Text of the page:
To this end, Wickramasinghe has upped OCBC’s EPS estimates for the FY2023 to FY2023 by 6% to 12% based on the bank’s improved outlook.
“In our multistage dividend discount model or DDM (COE 8.4%, 3% terminal), we have raised mid-cycle dividend growth by 1-3% to reflect medium term delivery from OCBCs Greater China strategy and wealth platform,” he adds.
In addition to the higher target price, PhillipCapital’s senior research analyst Terence Chua has raised his earnings estimates for FY2021 by 5.6% on higher insurance and wealth income, as well as lower allowances.
“We now assume 1.27 times FY2021 price-to-book value (P/BV) in our Gordon Growth Model (GGM) valuation, up from 1.19 times as ROE improves from 9% to 9.5%,” he says.
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The Singapore research team at RHB have, likewise, upped their earnings estimates for the FY2021 to FY2022 by 6% to 8%. The higher estimates take into account the robust 1QFY2021 non-interest income and “tweaks in assumptions for loan growth and NIM”.
“Our target price is upgraded to $14.30 (from $13.30), based on a GGM-derived P/BV of 1.2 times – near +1 standard deviation or SD [of] the historical mean,” it adds.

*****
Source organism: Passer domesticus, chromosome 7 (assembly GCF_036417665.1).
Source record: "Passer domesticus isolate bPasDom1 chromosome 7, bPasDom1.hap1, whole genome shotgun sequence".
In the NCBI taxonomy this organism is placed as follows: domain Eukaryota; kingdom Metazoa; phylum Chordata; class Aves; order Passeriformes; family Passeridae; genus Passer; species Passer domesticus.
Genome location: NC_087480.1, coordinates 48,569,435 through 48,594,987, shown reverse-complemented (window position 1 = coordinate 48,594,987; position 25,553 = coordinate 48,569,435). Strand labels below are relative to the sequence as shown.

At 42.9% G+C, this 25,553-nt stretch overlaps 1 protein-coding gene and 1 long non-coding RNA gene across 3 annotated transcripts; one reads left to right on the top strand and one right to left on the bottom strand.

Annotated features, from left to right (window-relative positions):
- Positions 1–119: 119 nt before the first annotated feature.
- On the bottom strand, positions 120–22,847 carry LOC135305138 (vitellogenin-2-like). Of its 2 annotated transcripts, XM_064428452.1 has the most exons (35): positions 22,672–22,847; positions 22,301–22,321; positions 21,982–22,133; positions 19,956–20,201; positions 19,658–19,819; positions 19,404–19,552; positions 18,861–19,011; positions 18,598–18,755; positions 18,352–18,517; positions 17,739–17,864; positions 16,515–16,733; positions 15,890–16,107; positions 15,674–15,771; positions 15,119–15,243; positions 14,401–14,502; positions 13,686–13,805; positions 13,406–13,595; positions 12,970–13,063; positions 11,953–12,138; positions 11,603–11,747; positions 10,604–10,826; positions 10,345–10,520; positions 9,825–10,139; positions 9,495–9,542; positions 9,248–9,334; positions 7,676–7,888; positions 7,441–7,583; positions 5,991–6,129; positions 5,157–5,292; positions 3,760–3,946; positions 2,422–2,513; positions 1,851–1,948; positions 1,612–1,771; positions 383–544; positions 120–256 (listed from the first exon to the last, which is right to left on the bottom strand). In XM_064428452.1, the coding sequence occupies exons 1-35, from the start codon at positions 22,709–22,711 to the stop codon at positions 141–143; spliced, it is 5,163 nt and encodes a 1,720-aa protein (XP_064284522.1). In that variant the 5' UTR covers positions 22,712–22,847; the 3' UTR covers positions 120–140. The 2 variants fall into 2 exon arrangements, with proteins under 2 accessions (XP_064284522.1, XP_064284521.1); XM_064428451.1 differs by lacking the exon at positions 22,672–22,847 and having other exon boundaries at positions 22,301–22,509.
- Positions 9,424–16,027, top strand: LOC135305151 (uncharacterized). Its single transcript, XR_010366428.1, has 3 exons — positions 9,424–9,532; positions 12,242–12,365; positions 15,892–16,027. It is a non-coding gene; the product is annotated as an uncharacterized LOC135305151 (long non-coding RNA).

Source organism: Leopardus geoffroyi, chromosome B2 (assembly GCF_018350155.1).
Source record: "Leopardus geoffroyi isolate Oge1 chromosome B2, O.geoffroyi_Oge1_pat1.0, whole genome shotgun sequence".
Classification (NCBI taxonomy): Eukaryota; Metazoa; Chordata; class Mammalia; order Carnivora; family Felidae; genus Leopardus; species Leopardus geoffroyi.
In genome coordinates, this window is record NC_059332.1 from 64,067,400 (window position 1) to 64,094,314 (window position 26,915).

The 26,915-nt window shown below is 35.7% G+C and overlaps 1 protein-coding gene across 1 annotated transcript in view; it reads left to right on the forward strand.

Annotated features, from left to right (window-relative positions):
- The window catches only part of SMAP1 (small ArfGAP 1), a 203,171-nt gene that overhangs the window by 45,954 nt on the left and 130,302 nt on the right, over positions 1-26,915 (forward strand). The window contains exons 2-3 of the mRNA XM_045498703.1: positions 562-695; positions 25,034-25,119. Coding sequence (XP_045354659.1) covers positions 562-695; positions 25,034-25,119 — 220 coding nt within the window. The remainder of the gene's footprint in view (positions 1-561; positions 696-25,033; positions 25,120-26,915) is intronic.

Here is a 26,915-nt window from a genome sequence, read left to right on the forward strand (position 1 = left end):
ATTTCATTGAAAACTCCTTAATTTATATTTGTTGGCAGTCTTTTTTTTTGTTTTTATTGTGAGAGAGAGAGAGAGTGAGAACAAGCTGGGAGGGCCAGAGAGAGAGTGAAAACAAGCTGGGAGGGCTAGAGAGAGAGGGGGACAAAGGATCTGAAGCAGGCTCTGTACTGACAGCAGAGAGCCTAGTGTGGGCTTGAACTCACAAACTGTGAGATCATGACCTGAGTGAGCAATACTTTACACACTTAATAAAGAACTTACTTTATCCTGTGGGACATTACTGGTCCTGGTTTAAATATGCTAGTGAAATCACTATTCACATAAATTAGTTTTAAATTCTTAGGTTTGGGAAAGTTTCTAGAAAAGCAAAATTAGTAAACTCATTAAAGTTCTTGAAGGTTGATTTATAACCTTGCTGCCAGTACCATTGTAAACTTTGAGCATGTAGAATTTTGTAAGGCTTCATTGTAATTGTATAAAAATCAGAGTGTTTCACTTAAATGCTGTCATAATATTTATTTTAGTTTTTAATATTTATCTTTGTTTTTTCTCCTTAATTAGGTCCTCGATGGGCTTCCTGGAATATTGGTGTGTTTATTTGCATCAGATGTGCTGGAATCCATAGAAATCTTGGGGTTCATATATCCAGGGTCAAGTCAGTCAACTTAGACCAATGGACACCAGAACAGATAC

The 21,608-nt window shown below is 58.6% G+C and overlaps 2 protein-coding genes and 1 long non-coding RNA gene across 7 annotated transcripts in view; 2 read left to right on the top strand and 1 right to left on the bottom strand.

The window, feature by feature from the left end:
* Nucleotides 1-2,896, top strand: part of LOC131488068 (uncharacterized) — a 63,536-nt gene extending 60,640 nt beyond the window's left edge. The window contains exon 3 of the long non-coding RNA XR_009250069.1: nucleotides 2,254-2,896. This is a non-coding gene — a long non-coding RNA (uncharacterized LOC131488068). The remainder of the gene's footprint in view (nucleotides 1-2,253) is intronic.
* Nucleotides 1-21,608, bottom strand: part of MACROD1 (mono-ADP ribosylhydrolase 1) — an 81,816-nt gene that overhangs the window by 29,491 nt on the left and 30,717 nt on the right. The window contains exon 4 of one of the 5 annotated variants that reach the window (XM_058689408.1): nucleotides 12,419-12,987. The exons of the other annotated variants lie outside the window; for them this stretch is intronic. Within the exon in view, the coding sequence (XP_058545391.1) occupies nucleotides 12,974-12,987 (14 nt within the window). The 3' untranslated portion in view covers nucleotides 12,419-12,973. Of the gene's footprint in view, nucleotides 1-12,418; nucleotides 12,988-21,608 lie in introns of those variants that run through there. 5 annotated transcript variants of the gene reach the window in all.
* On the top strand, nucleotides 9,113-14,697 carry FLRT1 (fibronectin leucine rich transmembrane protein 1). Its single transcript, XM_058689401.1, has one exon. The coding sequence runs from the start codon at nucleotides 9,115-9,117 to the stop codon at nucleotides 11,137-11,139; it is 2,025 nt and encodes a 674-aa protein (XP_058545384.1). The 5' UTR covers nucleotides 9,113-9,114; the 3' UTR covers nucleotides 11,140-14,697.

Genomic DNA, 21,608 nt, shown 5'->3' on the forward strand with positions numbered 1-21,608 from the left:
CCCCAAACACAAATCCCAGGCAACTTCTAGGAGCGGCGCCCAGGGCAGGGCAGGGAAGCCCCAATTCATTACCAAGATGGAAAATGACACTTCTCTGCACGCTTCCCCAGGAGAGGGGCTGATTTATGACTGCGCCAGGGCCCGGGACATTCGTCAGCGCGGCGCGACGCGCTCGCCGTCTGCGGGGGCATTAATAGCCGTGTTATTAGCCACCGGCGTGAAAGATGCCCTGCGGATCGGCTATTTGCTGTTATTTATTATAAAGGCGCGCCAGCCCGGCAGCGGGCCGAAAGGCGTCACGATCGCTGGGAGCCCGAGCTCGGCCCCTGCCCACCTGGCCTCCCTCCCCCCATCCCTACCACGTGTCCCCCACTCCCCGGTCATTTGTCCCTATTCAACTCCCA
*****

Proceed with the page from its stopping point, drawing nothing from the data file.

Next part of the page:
UOB Kay Hian analyst Jonathan Koh sees loan growth picking up in the subsequent quarters as the US is benefitting from monetary and fiscal stimulus, while China is experiencing a pick-up in domestic consumption and exports.
The bank has also estimated that maintaining dividend payout at 40% to 50% would be able to support growth in risk-weighted assets (RWA) of 7-8% per year without impeding CET-1 CAR. Its management has also emphasised that its dividend policy must be “progressive and sustainable,” writes Koh.
“As such, we expect OCBC to gradually increase recurrent regular dividends (special dividends are unlikely). Having a high CET-1 CAR also helped OCBC weather unexpected economic shocks, which has been aptly demonstrated amid the Covid-19 pandemic,” he adds.
Koh has raised his net profit forecast for the FY2021 by 9% due to the quarter’s strong results and “organic growth in the treasury business”.
“Our target price of $15.50 is based on 1.28 times FY2022 P/B, derived from the GGM (ROE: 9.6%, COE: 7.75%, Growth: 1.0%).
Shares in OCBC closed 1 cent higher or 0.08% up at $12.57 on May 10.